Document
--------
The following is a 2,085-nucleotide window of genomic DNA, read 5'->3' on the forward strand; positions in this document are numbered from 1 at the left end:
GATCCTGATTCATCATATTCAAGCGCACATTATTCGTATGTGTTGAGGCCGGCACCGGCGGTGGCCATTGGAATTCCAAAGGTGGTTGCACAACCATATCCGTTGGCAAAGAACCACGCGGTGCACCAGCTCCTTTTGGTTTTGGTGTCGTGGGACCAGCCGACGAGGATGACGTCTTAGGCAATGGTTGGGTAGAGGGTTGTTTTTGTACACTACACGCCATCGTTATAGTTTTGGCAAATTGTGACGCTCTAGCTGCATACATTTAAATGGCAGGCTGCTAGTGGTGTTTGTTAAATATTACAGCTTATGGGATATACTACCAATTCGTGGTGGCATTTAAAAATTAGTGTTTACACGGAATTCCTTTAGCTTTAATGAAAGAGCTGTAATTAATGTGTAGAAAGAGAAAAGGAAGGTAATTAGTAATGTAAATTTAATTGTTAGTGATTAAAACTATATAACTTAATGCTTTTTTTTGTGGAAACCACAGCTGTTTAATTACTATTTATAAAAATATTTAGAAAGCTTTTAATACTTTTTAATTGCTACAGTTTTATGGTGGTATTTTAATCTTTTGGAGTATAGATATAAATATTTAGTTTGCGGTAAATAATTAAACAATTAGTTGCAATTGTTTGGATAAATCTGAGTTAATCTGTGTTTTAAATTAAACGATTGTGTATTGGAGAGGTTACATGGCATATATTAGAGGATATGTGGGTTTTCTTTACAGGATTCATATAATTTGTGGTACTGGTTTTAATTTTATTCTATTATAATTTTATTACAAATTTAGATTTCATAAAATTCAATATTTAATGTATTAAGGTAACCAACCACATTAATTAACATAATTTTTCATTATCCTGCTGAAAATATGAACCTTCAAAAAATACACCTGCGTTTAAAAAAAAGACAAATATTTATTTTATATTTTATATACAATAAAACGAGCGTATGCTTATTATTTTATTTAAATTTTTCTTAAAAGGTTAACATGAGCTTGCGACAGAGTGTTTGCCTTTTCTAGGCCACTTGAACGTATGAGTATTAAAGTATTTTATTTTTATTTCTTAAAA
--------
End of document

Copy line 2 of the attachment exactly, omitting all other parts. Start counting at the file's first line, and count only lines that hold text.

GATCCTGATTCATCATATTCAAGCGCACATTATTCGTATGTGTTGAGGCCGGCACCGGCGGTGGCCATTGGAATTCCAAAGGTGGTTGCACAACCATATCCGTTGGCAAAGAACCACGCGGTGCACCAGCTCCTTTTGGTTTTGGTGTCGTGGGACCAGCCGACGAGGATGACGTCTTAGGCAATGGTTGGGTAGAGGGTTGTTTTTGTACACTACACGCCATCGTTATAGTTTTGGCAAATTGTGACGCTCTAGCTGCATACATTTAAATGGCAGGCTGCTAGTGGTGTTTGTTAAATATTACAGCTTATGGGATATACTACCAATTCGTGGTGGCATTTAAAAATTAGTGTTTACACGGAATTCCTTTAGCTTTAATGAAAGAGCTGTAATTAATGTGTAGAAAGAGAAAAGGAAGGTAATTAGTAATGTAAATTTAATTGTTAGTGATTAAAACTATATAACTTAATGCTTTTTTTTGTGGAAACCACAGCTGTTTAATTACTATTTATAAAAATATTTAGAAAGCTTTTAATACTTTTTAATTGCTACAGTTTTATGGTGGTATTTTAATCTTTTGGAGTATAGATATAAATATTTAGTTTGCGGTAAATAATTAAACAATTAGTTGCAATTGTTTGGATAAATCTGAGTTAATCTGTGTTTTAAATTAAACGATTGTGTATTGGAGAGGTTACATGGCATATATTAGAGGATATGTGGGTTTTCTTTACAGGATTCATATAATTTGTGGTACTGGTTTTAATTTTATTCTATTATAATTTTATTACAAATTTAGATTTCATAAAATTCAATATTTAATGTATTAAGGTAACCAACCACATTAATTAACATAATTTTTCATTATCCTGCTGAAAATATGAACCTTCAAAAAATACACCTGCGTTTAAAAAAAAGACAAATATTTATTTTATATTTTATATACAATAAAACGAGCGTATGCTTATTATTTTATTTAAATTTTTCTTAAAAGGTTAACATGAGCTTGCGACAGAGTGTTTGCCTTTTCTAGGCCACTTGAACGTATGAGTATTAAAGTATTTTATTTTTATTTCTTAAAA